Wednesday, May 25, 2011

BZZZZZZZZZZ Training Day two

Yesterday started off with us going to a larger nursery that was started by the Republic of Iran with a partnership with The Gambia.  Here they have almost every type of fruit tree that is possible to grow here from mango and citrus to jackfruit and pomegranate.  
Islamic Republic of Iran Office in
The Gambia for Agriculture and
Rural Development Nursery
 Then it was off to an NGO that is operated a couple from the UK.  They are both beekeepers that have kept bees in the UK and Europe.  There is also a third year Peace Corps volunteer and a local beekeeper that works there.  Their goal is to educate Gambians on the best practices of bee keeping and be a resource for information about bee keeping in the Gambia.  They do this by offering training to local beekeepers and Gambians that are interested in becoming a beekeeper.
            Our day started off with a tour of the area looking at different types of hives both traditional grass hives made locally and more modern hives.  All together they have about 70 hives on their property. 
Local hive made out of palm tree and grass
We then learned how to render wax, which was then used as bait in small catcher boxes.

Seth baiting top bars with wax
   The small catcher boxes are placed in the bush or forest and are used to hopefully attract a hive.  You then would take that hive and transfer it into a larger more permanent hive.  The hives that are mostly used in The Gambia are called “Kenya Top Bar Hives.”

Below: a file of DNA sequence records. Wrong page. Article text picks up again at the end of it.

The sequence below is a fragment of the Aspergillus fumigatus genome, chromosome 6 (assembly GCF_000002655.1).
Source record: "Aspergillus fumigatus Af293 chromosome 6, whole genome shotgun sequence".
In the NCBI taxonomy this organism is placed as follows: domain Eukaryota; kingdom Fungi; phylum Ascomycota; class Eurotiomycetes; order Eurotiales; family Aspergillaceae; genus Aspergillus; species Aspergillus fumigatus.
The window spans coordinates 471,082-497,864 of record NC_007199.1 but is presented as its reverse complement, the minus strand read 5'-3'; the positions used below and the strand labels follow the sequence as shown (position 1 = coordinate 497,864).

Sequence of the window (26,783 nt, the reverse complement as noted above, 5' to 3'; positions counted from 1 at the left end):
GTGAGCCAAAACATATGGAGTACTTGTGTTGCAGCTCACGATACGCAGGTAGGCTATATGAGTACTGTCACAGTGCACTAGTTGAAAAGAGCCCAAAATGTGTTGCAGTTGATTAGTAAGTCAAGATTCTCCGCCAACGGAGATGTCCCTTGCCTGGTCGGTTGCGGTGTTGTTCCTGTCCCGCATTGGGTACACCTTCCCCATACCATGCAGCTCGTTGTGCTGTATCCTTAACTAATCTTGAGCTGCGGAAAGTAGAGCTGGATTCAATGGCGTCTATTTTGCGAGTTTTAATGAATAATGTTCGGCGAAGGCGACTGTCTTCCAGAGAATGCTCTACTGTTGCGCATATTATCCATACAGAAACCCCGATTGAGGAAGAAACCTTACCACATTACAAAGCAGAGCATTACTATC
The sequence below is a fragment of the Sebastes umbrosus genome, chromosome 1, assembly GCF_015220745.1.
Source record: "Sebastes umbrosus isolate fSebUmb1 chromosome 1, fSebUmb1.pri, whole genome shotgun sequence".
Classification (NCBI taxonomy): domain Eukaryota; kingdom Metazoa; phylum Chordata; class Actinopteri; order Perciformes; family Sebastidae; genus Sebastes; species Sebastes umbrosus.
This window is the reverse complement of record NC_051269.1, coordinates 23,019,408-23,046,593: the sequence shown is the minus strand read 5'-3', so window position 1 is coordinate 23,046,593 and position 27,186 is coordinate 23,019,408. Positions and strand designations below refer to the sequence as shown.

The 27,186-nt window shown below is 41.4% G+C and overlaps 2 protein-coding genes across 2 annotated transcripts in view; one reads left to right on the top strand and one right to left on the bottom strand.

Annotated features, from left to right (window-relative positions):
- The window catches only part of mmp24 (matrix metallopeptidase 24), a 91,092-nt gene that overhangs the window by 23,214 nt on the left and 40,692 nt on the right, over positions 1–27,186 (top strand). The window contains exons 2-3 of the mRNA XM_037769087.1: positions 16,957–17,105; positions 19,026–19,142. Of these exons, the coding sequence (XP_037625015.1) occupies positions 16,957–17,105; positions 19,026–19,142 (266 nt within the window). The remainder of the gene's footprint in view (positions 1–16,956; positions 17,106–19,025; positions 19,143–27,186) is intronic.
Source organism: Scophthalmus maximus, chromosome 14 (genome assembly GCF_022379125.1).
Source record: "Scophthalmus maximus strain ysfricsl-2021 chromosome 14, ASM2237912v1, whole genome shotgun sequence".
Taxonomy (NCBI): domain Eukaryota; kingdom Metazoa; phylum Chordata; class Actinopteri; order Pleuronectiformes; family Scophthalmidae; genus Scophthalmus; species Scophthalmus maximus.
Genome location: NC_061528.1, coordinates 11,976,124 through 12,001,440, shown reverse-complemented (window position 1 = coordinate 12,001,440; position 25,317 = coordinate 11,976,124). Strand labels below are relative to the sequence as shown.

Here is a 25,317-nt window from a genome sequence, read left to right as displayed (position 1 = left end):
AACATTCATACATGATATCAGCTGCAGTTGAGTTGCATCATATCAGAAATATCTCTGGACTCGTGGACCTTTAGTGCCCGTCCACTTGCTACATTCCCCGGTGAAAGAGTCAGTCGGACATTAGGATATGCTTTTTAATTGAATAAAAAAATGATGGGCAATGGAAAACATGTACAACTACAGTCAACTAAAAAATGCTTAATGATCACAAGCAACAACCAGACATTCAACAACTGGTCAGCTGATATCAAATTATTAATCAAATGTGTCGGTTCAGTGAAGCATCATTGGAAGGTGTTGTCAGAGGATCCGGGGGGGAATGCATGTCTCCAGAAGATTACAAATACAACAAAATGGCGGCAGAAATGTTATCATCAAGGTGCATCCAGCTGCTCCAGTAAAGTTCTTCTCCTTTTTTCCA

We then had some free time to relax before we started to put on our suits and prepare to open hives.  
Seth and Abby "relaxing"
            The suits are locally made, many of them had holes where they had torn or were sewn poorly and had to be patched up.  I was lucky and had a suit that had no holes or if it did nor I or the bees found them.  We took a few pictures to document our experience, the suits are incredibly hot.
Me, Seth, Josh and Ben
            We then split up into groups and went to the hives to open them.  My group was led by another volunteer that has been here a couple years already and had done a lot of beekeeping in his village along with the environmental sector program assistant which is a long time beekeeper.  In total there were about 8 of us in the group.  The first hive we opened was a well established hive but we decided not to take any honey but to leave it so the hive could grow stronger and larger quicker.  
            I was a little nervous about doing all of this but I stayed calm and kept breathing.  The noise of a hive is incredibly loud once you take the lid off and start inspecting it.  There was a couple times when I had to take a few steps away from the hive and take a couple deep breaths collect myself and then get back in the action.  I was surprised at how intimidating it can be.  The second hive we went to was a newer colony and didn’t have really any honey that we could take so we inspected it and headed back.  
comb with capped and uncapped honey
            When we got back luckily some other groups had found hives that had honey available to harvest, so I got a taste of it and it was incredible.
Afterwards we were shown how to process the honey and I even got a taste.
some crazy kid eating honey
 Then it was dinner and back to the city for bed.

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